In a perfect world, we would have put an end to discrimination altogether. Unfortunately, that’s not an option. However, there are other solutions that you can use to get through the trauma.
People are different. One person may not experience racial trauma in the same way as another person does. Apart from individual emotions, factors like age, the ability to express one’s thoughts and experiences can affect how we analyze trauma in our minds. So, there’s no one answer to dealing with racial trauma.
However, there are some things a person can do to improve their mental health and overcome what they feel because of racial trauma.
Talking to others – Be social
There’s always someone ready to help. It may be a loved one or someone you trust. Reaching out to them and talking about what you felt experiencing racial trauma can help. However, keep in mind that the person would not fully understand your feelings and how you comprehended your experience. Their advice may not always be right.
You can also try talking to a counselling professional in the area for racial trauma counselling or consulting a religious leader or mentor. If talking to someone is not an option, you can also try journaling to promote self-awareness.
Caring for yourself – Love your self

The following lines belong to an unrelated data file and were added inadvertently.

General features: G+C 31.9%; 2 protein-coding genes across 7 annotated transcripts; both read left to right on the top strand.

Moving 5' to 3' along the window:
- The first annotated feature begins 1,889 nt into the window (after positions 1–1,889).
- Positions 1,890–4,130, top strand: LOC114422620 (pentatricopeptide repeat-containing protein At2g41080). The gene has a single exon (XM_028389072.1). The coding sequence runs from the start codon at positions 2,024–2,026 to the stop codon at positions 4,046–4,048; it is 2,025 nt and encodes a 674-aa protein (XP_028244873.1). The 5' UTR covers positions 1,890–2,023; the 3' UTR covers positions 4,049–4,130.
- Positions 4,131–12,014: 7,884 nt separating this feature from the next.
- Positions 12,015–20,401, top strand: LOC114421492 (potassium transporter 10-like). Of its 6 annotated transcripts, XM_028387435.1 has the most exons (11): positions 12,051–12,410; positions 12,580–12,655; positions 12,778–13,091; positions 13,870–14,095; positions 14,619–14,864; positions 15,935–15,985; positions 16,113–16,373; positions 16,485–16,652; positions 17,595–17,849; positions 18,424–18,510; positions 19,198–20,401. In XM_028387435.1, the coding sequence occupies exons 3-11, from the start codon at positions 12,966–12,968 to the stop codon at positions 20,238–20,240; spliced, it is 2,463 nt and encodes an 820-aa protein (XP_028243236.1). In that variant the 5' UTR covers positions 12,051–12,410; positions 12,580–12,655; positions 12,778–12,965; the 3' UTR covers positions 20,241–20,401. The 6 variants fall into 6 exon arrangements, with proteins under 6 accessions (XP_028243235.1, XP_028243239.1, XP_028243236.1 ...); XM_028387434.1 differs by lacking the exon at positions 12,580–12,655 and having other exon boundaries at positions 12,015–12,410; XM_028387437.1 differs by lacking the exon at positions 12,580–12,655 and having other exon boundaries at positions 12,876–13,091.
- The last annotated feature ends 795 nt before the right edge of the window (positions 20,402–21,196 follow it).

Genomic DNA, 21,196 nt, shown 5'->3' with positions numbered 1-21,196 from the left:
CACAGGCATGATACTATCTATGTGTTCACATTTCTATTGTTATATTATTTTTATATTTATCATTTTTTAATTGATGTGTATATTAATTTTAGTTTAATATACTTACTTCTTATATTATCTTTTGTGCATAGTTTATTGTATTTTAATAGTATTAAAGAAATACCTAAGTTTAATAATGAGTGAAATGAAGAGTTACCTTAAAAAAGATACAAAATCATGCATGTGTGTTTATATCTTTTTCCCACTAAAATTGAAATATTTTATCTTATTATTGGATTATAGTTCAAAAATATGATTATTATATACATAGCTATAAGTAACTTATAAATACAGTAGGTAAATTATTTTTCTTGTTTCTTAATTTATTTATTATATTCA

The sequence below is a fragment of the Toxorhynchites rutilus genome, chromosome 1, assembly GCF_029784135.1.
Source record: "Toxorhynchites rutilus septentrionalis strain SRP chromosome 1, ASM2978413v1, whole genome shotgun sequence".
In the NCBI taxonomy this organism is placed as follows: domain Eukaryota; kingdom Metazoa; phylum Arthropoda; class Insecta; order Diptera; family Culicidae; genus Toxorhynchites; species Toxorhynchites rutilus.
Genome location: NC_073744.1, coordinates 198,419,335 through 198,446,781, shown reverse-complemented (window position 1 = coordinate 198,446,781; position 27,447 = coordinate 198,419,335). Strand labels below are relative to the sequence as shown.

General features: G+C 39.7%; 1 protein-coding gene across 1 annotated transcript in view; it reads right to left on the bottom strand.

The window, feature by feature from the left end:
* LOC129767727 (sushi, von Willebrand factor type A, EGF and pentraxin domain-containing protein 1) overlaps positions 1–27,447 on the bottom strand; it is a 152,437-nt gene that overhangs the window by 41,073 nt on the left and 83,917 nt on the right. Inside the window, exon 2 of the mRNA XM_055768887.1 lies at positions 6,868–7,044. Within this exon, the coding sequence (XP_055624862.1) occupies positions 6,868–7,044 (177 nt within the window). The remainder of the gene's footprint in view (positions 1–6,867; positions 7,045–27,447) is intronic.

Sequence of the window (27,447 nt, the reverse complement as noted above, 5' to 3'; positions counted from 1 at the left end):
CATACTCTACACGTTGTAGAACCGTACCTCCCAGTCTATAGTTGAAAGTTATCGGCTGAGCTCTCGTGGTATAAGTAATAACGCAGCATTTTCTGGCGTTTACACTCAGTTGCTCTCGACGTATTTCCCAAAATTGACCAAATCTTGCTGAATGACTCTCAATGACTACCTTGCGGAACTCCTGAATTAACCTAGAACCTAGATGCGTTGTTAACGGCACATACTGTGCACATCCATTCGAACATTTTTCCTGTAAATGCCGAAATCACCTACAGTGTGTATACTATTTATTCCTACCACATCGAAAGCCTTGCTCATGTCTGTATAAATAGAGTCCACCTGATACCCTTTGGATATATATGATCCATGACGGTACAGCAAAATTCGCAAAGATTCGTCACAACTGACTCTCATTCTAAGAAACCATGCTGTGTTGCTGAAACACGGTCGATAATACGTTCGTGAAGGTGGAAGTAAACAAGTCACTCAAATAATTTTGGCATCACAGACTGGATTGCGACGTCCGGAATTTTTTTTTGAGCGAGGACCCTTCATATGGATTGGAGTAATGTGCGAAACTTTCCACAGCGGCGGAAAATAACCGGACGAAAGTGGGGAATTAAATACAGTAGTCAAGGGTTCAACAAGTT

If you faced racial trauma, take measures and see that you are taking care of yourself. It is the first step in making sure that you are not letting it affects you. Adding relaxing activities that allow self-reflection and release from stress to your everyday life is the best way to do this.
Try meditating, yoga, reading, or such other mindful practices that help you take a break and release your emotions. You can also try other creative activities such as blogging, painting, dancing, writing poetry, and more.
Try to channel your feelings and distress through these activities. Try deep breathing exercises, talking with others who have similar experiences for validating what you feel, etc. These activities will help in handling your problem.
Don’t Resist yourself
Be an active part of social changes in your community. This will help you overcome the helplessness and rage you feel undergoing racial discrimination. Take this chance to be an activist and turn your experiences in the way of helping other people.
You can host mentoring events and such activities that help you stay connected among your family and your community. It is essential to know that you are not isolated.
So, what does a person who has experienced? It is normal and common to feel helpless, angry, sad, confused, and exhausted at the same time. Racial trauma can harm the mental health of any person. It’s not just you. However, it is essential to overcome trauma for the sake of your mental health.
The best thing you can do to overcome racial stress and trauma is expressing yourself to a trusted family member or friend. Although their view of the matter cannot always be right, showing yourself to someone is better than bottling the emotions that you feel due to racial trauma.
Just remember that there is light at the end of the tunnel.